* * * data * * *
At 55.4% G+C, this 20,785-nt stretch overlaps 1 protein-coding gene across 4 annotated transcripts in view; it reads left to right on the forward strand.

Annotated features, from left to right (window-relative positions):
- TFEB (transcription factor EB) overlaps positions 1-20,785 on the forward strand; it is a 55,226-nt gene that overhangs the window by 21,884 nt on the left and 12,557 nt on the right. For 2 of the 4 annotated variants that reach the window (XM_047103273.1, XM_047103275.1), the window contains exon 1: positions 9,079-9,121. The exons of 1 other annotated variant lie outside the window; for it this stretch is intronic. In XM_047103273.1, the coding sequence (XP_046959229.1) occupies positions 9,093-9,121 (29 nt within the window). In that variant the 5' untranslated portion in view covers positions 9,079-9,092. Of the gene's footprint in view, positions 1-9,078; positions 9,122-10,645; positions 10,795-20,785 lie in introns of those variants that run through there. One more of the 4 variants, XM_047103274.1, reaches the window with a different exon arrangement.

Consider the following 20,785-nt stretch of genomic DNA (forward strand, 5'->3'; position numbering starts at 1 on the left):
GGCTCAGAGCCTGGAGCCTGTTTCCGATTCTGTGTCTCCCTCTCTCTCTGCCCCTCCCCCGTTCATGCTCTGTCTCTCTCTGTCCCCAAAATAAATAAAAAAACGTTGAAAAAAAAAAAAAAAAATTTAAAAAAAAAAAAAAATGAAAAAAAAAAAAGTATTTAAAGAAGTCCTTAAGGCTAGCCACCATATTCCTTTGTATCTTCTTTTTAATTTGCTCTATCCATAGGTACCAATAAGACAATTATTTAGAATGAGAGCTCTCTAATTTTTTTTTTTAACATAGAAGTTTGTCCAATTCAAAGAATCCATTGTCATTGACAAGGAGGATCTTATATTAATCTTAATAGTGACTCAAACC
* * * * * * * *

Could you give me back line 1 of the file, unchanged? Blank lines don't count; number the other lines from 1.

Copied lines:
At 55.4% G+C, this 20,785-nt stretch overlaps 1 protein-coding gene across 4 annotated transcripts in view; it reads left to right on the forward strand.